August 17, 2022

Resume Building

Yarelly

Let's talk about resumes!

Suppose you are writing a resume for the first time or trying to change careers. You may have that dreadful feeling of not knowing where to start. Writing a resume can make you feel defeated, mainly because it can be time-consuming and laborious. Hopefully, today's blog post on resume building will provide some insight.  

First, you must focus on what skills and experience to include on your resume, especially if you don't have a preexisting one to work with. List all of your skills and experience to create a 'master resume'. From the master resume, you can then extract relevant information to then create a tailored resume for the career you’re pursuing.  

When starting a resume, there are always questions on what style to select, the length, and what to include. The specific style and length of your resume depends on the kind of career you want to pursue. Some jobs require a particular style, some require more length. You must figure out the resume requirements for the career you want to pursue before then tailoring a resume to it. Here is where a master resume can come in handy. Once you figure out the requirements, you simply paste the relevant information from your master resume to the tailored resume for the career. (If you don't know the length requirements for the resume, keep it to a page.) If, after tailoring your resume, you're wondering if the information you have on the resume is sufficient, pay attention to the job description. A job description helps determine what employers hope to see on your resume. It can also help you narrow down the information you want to include in your resume.  

Now for the styles of resumes. As mentioned earlier, there are a few different styles of resumes, and the type to be used is dependent on the career. However, if there are no requirements, it is up to your judgment. The three styles of resumes that tend to be used more often are chronological, functional, and combination. A chronological resume is formatted with the most recent information first. Your information will be in reverse chronological order.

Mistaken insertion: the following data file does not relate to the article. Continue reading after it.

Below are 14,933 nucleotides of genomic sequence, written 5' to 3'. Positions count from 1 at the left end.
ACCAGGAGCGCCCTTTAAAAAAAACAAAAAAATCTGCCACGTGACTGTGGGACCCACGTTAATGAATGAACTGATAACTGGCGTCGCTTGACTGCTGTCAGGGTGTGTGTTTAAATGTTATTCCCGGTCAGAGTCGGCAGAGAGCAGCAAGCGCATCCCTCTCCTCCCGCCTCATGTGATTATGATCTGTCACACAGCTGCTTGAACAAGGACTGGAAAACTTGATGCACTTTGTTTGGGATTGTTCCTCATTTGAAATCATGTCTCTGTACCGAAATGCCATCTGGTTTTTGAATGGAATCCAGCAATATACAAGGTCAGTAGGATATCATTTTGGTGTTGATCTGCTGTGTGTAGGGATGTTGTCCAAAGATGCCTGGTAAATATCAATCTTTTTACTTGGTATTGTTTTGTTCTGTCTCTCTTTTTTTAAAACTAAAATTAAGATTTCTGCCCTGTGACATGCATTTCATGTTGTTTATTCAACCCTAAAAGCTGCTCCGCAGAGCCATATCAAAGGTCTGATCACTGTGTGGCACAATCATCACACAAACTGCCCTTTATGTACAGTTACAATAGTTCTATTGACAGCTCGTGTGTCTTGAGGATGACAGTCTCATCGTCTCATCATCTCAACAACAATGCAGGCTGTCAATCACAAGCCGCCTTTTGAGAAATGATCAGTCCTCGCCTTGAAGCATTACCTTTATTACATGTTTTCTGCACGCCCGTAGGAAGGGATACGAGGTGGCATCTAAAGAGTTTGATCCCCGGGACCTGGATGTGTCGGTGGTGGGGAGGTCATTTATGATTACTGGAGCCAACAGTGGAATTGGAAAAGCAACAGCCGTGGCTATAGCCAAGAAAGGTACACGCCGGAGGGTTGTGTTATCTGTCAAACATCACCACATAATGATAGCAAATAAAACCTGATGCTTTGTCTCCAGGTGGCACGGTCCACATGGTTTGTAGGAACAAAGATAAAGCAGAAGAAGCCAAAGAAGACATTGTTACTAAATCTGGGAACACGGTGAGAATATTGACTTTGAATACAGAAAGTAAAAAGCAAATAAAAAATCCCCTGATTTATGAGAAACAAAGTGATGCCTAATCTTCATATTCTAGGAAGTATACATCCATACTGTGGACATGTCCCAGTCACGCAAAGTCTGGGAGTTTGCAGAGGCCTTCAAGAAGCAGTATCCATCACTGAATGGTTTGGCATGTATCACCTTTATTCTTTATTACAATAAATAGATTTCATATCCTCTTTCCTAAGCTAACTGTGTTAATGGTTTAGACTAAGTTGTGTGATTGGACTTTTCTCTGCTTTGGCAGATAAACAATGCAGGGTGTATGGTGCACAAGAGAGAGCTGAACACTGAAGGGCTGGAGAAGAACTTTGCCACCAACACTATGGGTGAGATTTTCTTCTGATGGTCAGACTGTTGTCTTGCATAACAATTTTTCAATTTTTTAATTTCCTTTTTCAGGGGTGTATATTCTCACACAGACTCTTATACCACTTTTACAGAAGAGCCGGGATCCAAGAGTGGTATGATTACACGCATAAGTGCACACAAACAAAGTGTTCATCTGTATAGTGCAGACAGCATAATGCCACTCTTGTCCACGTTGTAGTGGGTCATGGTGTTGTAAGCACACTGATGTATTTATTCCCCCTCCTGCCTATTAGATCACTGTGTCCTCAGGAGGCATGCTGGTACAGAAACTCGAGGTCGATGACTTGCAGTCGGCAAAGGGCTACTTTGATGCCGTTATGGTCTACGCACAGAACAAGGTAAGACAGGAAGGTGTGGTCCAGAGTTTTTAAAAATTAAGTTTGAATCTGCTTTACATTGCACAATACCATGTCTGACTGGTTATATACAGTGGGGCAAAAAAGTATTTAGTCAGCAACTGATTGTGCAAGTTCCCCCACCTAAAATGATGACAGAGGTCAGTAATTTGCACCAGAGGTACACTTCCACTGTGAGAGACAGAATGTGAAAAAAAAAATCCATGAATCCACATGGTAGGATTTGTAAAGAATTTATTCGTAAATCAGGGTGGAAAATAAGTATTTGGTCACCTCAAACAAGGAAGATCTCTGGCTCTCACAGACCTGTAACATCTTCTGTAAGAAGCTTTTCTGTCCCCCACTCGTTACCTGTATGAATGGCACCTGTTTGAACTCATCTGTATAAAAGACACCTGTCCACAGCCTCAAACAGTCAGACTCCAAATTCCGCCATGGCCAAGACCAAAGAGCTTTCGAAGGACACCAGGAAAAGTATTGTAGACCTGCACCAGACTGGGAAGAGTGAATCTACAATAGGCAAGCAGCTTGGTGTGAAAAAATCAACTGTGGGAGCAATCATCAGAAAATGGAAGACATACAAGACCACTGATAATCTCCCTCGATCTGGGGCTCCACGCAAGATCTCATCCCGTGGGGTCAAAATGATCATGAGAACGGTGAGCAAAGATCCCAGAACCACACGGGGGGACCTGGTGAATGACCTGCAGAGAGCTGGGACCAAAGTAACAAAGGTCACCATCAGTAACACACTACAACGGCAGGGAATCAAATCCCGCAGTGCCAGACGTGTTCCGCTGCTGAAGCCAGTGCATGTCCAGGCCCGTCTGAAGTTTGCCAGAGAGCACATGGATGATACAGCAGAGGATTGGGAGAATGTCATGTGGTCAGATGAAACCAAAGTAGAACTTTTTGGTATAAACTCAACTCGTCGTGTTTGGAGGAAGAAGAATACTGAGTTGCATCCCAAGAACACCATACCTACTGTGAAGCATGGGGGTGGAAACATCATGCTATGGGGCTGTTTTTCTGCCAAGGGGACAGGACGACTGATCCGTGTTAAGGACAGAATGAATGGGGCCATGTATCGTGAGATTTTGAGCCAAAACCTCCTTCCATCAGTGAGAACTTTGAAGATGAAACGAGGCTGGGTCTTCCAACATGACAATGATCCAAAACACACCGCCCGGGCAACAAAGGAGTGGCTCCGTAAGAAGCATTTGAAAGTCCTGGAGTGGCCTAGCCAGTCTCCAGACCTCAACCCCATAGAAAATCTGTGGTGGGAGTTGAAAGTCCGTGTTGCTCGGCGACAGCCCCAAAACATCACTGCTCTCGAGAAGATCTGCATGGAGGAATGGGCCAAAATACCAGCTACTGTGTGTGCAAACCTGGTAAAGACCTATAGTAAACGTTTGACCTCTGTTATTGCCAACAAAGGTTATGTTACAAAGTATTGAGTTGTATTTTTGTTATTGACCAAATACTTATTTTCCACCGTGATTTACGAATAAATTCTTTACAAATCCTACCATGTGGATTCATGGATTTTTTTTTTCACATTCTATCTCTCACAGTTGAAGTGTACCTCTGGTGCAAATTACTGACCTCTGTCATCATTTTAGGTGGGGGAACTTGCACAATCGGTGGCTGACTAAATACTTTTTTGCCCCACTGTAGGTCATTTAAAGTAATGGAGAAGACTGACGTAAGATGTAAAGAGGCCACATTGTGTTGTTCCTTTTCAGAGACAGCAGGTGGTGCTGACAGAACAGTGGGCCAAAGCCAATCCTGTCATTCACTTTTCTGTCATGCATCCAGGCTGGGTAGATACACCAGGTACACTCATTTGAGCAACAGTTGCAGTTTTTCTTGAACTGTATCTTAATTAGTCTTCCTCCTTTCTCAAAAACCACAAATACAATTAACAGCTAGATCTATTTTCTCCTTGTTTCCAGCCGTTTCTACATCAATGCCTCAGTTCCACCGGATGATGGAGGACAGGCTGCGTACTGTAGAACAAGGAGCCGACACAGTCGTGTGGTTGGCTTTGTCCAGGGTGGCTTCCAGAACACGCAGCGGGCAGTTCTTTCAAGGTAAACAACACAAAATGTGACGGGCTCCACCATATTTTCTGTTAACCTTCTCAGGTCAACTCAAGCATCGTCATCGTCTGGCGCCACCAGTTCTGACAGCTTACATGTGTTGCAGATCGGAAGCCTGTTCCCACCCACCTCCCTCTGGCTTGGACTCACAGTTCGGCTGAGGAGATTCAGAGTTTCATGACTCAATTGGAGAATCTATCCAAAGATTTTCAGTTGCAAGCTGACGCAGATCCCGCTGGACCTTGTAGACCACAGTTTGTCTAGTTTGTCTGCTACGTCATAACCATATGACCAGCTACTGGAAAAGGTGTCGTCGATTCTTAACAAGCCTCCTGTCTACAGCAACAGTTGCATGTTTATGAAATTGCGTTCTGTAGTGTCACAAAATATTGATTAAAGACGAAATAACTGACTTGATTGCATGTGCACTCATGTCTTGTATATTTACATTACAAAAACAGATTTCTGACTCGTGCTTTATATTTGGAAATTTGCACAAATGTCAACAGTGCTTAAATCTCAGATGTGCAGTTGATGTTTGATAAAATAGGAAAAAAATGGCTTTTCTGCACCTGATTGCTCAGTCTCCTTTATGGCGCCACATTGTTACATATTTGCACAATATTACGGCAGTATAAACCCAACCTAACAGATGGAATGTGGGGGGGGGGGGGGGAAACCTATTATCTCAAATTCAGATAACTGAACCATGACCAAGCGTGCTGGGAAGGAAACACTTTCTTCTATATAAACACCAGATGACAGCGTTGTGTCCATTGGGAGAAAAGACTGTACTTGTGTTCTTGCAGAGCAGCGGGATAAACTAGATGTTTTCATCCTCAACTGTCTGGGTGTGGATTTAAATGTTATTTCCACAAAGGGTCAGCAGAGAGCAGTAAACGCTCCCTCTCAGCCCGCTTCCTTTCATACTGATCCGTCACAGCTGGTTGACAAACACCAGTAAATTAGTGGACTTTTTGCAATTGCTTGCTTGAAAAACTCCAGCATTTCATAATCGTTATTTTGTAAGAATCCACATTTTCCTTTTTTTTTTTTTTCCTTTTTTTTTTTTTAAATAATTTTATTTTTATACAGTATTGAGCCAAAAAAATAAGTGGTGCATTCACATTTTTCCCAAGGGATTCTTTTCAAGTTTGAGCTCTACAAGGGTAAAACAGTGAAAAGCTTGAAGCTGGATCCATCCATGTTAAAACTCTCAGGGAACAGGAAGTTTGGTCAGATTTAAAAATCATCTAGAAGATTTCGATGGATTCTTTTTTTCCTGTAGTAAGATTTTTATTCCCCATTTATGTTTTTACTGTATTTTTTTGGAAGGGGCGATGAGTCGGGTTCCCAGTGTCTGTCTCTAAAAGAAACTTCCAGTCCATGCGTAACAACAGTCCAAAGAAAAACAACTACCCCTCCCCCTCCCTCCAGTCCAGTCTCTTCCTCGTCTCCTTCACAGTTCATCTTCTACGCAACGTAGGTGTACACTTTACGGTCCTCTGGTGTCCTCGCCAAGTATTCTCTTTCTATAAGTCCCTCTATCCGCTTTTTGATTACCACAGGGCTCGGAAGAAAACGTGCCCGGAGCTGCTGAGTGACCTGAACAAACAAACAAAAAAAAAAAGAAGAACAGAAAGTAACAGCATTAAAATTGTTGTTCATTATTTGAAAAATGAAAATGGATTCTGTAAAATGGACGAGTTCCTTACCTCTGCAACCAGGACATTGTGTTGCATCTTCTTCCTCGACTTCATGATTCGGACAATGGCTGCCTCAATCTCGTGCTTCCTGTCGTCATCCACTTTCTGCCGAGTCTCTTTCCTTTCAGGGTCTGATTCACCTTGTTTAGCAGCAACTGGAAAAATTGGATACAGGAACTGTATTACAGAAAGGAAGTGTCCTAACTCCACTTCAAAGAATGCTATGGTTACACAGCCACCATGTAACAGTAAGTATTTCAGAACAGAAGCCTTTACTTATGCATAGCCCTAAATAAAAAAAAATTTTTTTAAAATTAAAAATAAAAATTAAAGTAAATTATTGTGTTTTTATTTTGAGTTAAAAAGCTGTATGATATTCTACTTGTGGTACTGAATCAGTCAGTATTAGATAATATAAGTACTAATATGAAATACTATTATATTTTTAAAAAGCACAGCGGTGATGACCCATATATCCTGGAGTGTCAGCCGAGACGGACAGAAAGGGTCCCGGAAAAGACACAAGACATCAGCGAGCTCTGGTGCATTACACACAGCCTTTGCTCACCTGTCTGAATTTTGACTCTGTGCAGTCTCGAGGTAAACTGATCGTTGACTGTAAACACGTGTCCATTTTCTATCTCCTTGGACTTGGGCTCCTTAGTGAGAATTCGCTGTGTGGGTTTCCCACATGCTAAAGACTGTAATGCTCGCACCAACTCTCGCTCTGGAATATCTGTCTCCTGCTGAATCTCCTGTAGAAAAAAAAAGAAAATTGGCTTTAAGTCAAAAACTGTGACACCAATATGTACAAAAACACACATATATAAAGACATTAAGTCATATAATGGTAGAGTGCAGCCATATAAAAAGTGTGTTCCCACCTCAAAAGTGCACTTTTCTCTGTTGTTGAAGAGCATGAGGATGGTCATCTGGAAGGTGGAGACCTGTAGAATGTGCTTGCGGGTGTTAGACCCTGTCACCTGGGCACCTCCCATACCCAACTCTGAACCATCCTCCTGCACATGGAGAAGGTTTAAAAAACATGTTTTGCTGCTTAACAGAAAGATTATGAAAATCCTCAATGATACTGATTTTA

Ex. Education  

      Bachelor of Science 2022  

      Associate of Art 2018  

The functional resume focuses more on skills and experience. A functional resume can help highlight your potential to prospective employers.  

Lastly, the combination resume combines the chronological and functional resumes. This resume aids in showing your experience through the years and highlighting your accomplishments.  

Remember that when formatting your resume, it is unnecessary to include a creative element(s) unless needed for the career you’re pursuing. A basic formatted resume can do the trick, and it removes distractions. Below are two sections that can help you create the content for your resume.

Not sure what to include in a resume? Here is a list of sections you can add to your resume.

  • Education
  • Skills
  • Languages
  • Computer (Ex. Microsoft Word)
  • Conferences/Seminars
  • Workshops
  • Work Experience
  • Job Shadowing
  • Internship Experience
  • Volunteer Experience
  • Class Projects
  • Papers/Presentations
  • Research
  • Independent Projects
  • Honors/Awards
  • Organizations/Clubs

Note: It is up to you how you manage your sections. That is, what you want included or not, as well as if you want to merge sections.

Want to show what you've done, but don't know how to showcase your accomplishments on your resume? Follow the steps below.

Action Verb + Task + Result = Accomplishment

Ex. Balanced check payments, identifying and resolving discrepancies immediately

Ex. Created and organized annual “Feed the Homeless” events within my community

Note: Your accomplishments will showcase your skills as well.

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